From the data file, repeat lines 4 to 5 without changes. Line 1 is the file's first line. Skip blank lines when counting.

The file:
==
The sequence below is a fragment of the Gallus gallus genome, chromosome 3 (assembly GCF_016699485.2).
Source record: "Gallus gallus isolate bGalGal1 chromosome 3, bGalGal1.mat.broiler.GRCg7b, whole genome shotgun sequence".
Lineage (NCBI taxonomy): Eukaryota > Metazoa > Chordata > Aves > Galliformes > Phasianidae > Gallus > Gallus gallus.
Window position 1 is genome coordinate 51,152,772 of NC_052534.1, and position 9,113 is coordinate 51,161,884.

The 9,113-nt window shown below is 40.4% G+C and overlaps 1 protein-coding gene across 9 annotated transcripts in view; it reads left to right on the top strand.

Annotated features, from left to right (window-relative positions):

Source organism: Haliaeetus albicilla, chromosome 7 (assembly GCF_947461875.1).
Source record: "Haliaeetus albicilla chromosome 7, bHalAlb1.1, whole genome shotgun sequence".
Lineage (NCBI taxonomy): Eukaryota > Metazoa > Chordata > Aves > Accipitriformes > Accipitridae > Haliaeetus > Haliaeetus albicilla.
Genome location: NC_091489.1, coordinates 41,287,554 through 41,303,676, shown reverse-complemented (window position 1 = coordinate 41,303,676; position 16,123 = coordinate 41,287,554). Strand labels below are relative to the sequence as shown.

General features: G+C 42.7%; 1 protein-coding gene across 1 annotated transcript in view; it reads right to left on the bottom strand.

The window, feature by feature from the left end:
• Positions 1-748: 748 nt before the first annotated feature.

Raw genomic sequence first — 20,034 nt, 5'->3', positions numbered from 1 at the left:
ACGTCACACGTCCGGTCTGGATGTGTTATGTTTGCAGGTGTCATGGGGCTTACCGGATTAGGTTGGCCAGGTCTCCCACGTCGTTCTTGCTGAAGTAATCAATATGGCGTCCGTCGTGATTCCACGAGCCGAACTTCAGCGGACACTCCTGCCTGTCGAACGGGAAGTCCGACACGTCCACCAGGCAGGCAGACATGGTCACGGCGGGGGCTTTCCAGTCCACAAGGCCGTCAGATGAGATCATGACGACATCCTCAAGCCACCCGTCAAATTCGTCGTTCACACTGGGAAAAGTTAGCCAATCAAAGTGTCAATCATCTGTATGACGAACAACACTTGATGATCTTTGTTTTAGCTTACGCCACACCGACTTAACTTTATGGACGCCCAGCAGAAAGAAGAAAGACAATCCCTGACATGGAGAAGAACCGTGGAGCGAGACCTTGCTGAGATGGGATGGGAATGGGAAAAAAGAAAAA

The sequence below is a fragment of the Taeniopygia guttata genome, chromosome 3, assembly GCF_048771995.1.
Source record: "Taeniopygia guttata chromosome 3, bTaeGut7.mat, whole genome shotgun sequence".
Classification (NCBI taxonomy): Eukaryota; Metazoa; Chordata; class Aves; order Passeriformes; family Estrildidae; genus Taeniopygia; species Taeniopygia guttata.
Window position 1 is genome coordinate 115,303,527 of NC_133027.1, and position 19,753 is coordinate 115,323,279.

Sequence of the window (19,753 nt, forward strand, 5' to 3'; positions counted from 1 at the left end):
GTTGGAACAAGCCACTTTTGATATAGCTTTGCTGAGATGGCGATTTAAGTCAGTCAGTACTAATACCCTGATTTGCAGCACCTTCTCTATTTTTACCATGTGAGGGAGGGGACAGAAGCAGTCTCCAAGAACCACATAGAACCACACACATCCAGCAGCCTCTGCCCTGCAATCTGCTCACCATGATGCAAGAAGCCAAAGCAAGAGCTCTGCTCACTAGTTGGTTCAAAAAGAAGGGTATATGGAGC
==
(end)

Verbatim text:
Window position 1 is genome coordinate 51,152,772 of NC_052534.1, and position 9,113 is coordinate 51,161,884.

The 9,113-nt window shown below is 40.4% G+C and overlaps 1 protein-coding gene across 9 annotated transcripts in view; it reads left to right on the top strand.